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Los Angeles Times Interview

David Brown

On the Nature of Celebrity: Past, Present and Premature

March 23, 1997|Steve Proffitt | Steve Proffitt, a contributing editor to Opinion, is vice president and director of Hajjar and Partners New Media Lab

On Monday, the world tunes into Hollywood for the premiere rite of celebrity worship--the annual Academy Awards. A small legion of the ultrafaithful have already staked out positions in the gallery overlooking the entrance to the awards, happy to spend a night in the bleachers for a chance to catch a glimpse of their favorite stars in the flesh. The rest of us try to figure out how to win the office Oscar pool, while hairdressers stress over too many tresses, and every limo in town is booked and polished.

The Academy Awards are only the classiest and showiest symbol of a global passion for celebrities that seems to increase like an overheated stock exchange as we move deeper into our media-driven culture. But the adoration of our own kind is nothing new. It's wired into our common DNA, closely associated with our human nature to be curious and inquisitive, and part of our uncommon ability to fantasize about ourselves.

From tribal chieftain to supermodel, we have showered an elite with attention and bathed them in riches. We call them stars, and just like in the heavens, there are many kinds--sports heroes, business tycoons, political leaders, writers and artists, TV talk-show hosts and fitness gurus. Within this celestial universe we reserve a special place for movie stars. They are the corn on Hollywood's cob, and the care and feeding of these special celebrities occupies much of the time of those in the business of making motion pictures.

David Brown has spent his life among the stars. As a producer, with partner Richard D. Zanuck, of such films as "Jaws," "The Sting," "The Verdict" and "The Player," he's observed at close hand many of the screen's biggest celebrities. His films have won bundles of Oscars and, in 1990, he received the academy's highest honor, the Irving Thalberg award.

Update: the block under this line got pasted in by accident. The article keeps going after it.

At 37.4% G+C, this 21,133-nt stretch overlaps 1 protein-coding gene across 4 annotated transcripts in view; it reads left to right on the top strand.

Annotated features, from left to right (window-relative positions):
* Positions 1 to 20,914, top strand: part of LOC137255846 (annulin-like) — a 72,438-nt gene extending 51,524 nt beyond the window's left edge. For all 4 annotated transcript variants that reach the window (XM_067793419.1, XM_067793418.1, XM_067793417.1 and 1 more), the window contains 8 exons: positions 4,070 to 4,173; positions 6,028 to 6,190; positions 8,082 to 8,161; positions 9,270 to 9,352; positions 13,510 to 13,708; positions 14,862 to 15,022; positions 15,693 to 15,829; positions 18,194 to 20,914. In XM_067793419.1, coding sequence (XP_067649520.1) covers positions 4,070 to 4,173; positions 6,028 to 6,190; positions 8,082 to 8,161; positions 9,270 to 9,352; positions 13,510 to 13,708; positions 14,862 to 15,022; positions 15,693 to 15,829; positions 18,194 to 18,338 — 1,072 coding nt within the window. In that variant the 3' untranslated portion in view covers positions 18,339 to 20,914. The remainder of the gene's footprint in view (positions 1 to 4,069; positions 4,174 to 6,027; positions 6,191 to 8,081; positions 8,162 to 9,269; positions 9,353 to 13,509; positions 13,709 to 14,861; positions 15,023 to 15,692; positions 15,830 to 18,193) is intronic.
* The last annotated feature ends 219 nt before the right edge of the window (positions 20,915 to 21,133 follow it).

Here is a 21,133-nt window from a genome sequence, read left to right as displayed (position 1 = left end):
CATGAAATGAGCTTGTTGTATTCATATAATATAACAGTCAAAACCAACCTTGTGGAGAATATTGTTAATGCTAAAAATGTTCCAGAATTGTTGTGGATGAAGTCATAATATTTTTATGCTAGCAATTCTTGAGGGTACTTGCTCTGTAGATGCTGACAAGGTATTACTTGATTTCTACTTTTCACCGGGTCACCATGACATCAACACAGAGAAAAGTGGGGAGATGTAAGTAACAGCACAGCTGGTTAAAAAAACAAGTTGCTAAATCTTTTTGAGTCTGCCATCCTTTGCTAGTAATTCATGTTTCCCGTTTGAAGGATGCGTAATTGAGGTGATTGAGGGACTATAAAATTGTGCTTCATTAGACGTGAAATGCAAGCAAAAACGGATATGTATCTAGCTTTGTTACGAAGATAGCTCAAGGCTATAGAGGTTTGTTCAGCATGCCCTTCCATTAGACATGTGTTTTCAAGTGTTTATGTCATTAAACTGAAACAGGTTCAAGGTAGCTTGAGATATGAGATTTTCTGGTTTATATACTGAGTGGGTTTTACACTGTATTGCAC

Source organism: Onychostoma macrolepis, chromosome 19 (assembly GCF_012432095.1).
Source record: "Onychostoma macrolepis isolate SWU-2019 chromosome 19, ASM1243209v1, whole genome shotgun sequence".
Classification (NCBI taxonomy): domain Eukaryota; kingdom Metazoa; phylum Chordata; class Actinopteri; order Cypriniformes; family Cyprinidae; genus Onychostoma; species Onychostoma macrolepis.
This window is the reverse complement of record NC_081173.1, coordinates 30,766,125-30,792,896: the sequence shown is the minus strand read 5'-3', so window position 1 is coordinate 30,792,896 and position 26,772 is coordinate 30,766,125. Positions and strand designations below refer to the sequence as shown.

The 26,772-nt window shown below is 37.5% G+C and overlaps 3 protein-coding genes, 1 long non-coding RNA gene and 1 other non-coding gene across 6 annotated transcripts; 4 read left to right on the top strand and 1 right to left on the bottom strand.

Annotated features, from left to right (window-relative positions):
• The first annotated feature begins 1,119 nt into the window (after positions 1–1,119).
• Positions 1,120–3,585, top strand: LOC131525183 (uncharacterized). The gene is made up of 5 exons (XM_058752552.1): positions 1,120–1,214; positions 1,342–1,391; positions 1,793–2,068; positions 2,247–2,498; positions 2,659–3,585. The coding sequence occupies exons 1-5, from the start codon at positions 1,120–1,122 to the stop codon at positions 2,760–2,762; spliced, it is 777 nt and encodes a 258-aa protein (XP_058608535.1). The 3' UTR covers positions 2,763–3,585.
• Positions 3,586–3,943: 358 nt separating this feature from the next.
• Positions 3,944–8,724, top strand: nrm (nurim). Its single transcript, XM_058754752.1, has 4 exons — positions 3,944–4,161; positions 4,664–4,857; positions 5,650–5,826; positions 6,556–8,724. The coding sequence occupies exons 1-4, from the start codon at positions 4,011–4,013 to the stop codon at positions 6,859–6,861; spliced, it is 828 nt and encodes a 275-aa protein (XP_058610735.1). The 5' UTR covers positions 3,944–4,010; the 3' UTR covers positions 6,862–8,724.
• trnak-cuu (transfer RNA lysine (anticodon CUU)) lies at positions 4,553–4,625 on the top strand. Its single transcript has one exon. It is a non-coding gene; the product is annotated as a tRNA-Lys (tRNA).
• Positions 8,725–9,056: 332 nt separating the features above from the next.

Brown had plenty of experience with celebrity as a journalist before coming to Hollywood to work for Darryl F. Zanuck, head of 20th Century Fox, in the early 1950s. And together with his third wife, former Cosmopolitan editor Helen Gurley Brown, he counts among his friends some of the greatest names in literature, art, music and politics. Now 80, Brown says he's as busy as he's been in 30 years, and is currently developing a new film, "Deep Impact," to be executive-produced by Steven Spielberg (he and Zanuck produced Spielberg's first feature, "Sugarland Express"). In an interview at the Bel Air Hotel, he recalled with joy trying to make Eddie Cantor laugh; standing in line at the draft board behind Frank Sinatra and introducing Carl Sandburg to Marilyn Monroe.

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Question: Can you tell me about some of the first celebrities you ever met, and how you felt about meeting them?

Answer: I suppose the first was Herbert Hoover. I have in my home a photograph of [Boy Scout] Troop 21 with President Hoover. That was in 1931, and I was 15. I also saw Charles Lindbergh take off on his transatlantic flight to Europe, though I didn't meet him. But once I became a journalist, I met many, many celebrities. There was the notorious gangster Frank Costello, whom I once had lunch with. I wrote comedy for a time for Eddie Cantor--he was a real star. Benny Goodman, Fats Waller, Al Jolson--I was lucky enough to meet all these and more.

I took the liberty today of looking up celebrity in the dictionary. It says, "Celebrity. The state of being celebrated, a celebrated person." Well, that doesn't quite do it for someone like Frank Costello, but I take the broader view.

When I came to Hollywood, the first celebrity I met was the man who hired me, Darryl F. Zanuck. Marilyn Monroe sat in my lap in the Administration Building at 20th Century Fox. I remember my wife and I taking Joan Crawford to dinner at the 21 Club, and it was like a scene from "Hello, Dolly"--they knew exactly what she drank, where she would like to sit. It was wonderful. And we also took Mae West to dinner at a restaurant called Le Seine. She came with her trainer--perhaps we should put that in quotes. I remember when we got up to leave, the entire restaurant stood up and gave an ovation, having never bothered us at all during dinner.

There is a difference between stardom and being a star. Stardom is temporal--one's stardom can rise and fall. Being a star is forever. Joan Crawford was a star, as was Marilyn Monroe. The essence of the star is to twinkle and, in fact, my wife calls those with stardom "twinkies." My wife, Helen Gurley Brown, is a star, but she doesn't know it. Or maybe she does. She keeps two sets of books.

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